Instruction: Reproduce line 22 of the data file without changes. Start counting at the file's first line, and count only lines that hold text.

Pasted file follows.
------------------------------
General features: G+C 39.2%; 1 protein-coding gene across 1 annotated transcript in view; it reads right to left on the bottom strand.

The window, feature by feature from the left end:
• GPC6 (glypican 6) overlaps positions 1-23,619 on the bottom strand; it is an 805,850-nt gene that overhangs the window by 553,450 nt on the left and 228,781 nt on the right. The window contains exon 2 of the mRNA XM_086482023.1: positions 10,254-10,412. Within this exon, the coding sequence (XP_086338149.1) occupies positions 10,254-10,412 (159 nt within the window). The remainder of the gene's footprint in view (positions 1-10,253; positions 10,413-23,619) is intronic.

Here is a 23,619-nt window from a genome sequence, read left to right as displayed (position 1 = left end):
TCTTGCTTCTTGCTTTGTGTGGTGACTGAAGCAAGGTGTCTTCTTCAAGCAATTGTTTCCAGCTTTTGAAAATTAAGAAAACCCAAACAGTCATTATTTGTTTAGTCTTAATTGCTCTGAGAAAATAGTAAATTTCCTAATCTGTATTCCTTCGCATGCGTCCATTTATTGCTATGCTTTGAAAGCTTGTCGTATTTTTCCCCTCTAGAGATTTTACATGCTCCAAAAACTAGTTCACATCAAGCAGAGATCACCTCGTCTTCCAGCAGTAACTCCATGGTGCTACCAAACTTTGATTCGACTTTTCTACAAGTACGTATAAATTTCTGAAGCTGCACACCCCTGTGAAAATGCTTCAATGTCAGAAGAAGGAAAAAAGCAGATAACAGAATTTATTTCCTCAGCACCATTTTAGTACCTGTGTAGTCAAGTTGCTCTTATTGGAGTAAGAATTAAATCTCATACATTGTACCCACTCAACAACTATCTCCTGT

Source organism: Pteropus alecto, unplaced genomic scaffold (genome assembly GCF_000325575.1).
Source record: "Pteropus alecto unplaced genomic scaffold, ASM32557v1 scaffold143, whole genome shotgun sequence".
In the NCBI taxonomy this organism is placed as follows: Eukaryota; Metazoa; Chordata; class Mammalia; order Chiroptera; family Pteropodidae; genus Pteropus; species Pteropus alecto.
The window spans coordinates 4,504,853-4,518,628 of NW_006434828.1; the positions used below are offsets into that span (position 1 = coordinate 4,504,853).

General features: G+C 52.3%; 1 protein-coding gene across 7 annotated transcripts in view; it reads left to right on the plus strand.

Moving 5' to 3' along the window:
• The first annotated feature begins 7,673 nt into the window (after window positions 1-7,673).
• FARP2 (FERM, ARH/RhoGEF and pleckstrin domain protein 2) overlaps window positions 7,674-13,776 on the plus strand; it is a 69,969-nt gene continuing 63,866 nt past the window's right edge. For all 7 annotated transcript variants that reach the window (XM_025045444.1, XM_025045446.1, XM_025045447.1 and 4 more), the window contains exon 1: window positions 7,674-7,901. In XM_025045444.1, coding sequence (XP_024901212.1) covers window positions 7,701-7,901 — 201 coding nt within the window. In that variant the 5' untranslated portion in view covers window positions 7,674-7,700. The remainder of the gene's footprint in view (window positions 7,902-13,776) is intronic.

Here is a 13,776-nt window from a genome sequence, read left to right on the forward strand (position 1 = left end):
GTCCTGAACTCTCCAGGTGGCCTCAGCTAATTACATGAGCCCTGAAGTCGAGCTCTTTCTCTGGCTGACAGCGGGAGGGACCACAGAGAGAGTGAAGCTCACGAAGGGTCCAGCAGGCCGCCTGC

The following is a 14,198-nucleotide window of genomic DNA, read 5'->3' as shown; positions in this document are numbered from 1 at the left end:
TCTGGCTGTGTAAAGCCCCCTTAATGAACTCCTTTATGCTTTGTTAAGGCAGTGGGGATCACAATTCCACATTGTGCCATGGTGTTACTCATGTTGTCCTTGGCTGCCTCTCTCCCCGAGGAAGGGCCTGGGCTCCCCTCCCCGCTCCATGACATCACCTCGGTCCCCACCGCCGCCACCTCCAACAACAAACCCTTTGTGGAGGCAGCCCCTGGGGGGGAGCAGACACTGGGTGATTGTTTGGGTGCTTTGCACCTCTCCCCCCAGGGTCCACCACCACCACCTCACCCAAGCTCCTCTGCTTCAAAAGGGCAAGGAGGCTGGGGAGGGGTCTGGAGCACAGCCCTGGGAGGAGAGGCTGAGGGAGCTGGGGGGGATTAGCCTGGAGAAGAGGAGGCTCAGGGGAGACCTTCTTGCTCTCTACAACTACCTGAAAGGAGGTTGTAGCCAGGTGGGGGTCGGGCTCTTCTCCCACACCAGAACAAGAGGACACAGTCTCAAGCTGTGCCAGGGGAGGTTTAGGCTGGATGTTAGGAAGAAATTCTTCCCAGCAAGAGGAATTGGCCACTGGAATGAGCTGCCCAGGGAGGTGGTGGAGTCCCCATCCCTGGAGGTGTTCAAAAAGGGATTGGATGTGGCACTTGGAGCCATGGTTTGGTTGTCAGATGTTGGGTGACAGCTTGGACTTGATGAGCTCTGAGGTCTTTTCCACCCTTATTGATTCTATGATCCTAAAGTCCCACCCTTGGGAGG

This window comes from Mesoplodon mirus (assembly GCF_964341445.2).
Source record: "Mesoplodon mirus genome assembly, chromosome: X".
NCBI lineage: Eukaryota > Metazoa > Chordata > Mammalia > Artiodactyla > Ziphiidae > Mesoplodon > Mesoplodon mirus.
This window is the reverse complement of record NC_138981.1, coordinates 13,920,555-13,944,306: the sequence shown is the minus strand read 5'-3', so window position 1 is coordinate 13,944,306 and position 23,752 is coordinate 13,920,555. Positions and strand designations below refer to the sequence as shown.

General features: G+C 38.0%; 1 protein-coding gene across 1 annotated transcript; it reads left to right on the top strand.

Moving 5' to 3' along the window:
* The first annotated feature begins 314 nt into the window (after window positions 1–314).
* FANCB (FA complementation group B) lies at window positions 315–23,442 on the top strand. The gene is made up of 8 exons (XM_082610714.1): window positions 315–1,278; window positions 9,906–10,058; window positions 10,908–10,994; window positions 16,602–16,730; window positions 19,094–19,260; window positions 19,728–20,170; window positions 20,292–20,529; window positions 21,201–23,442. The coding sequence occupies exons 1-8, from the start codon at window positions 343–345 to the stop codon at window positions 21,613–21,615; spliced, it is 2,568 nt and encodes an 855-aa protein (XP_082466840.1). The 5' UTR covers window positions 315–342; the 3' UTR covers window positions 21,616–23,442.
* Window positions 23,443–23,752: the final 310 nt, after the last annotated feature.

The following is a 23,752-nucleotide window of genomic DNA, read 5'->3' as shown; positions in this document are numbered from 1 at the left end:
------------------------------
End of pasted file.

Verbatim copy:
General features: G+C 38.0%; 1 protein-coding gene across 1 annotated transcript; it reads left to right on the top strand.